One of the mysteries of the English language finally explained.
A fungus in which the spore-producing layer forms the lining of a shallow cup.
Several families in the orders Helotiales and Pezizales, phylum Ascomycota
- ‘This tiny cup fungus was on a dead willow twig on the ground covered by fallen leaves to provide a moist microclimate.’
- ‘This fecund cup fungus was grooving along under some aspen trees in a burned area in Alaska.’
- ‘This brightly colored cup fungus is a harbinger of spring, often fruiting after the majority of mushrooms have disappeared.’
- ‘Once everything started to grow, there was no growth in any of the rosemary pots and then a strange cup fungus began to grow.’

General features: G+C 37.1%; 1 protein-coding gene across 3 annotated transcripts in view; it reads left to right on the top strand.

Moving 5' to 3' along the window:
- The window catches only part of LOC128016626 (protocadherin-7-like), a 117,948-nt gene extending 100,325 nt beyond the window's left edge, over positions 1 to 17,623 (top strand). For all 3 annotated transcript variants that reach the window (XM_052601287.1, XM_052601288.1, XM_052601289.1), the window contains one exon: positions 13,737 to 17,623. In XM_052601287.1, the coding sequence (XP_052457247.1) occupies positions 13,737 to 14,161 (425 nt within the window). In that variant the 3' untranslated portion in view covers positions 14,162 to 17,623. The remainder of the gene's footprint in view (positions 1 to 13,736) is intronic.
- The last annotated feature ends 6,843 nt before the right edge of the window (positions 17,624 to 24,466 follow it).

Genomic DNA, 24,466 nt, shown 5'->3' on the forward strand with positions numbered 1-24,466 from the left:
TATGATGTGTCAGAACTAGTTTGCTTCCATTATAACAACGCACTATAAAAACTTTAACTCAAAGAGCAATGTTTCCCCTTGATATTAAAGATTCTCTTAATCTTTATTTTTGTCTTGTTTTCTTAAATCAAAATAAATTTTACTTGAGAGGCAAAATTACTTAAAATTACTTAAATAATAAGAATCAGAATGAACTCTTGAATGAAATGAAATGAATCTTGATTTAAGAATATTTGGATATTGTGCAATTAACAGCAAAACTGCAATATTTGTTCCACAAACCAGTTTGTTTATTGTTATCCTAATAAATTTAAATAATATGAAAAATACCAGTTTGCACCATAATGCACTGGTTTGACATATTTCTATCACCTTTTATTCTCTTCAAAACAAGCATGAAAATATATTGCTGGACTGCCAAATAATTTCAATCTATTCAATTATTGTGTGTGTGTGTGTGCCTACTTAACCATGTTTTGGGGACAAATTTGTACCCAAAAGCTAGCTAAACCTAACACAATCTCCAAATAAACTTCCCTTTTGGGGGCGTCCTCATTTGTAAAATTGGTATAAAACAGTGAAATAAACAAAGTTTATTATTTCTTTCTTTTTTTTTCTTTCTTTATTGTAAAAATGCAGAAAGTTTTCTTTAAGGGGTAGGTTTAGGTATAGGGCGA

- ‘The crimson cup fungus is usually found on partially buried branches in the woods.’
- ‘The righteous red waxy cap competes for brightest mushroom with the scarlet cup fungus - and loses.’
- ‘An interesting fungus in the class Ascomycetes that looks like a cross between a cup fungus and an elfin saddle.’
- ‘It is a cup fungus in the family Sarcosomataceae in the order Pezizales.’
- ‘This is a very characteristic spring ascomycete, a cup fungus with strong veining on the upper surface that smells very strongly of chlorine.’
- ‘From the structure of a cup fungus, you will realise that many asci can simultaneously shoot their spores.’
- ‘You have all probably seen the frog in the cup fungus, but don't be fooled, that doesn't happen in nature.’
Top tips for CV writingRead more
In this article we explore how to impress employers with a spot-on CV.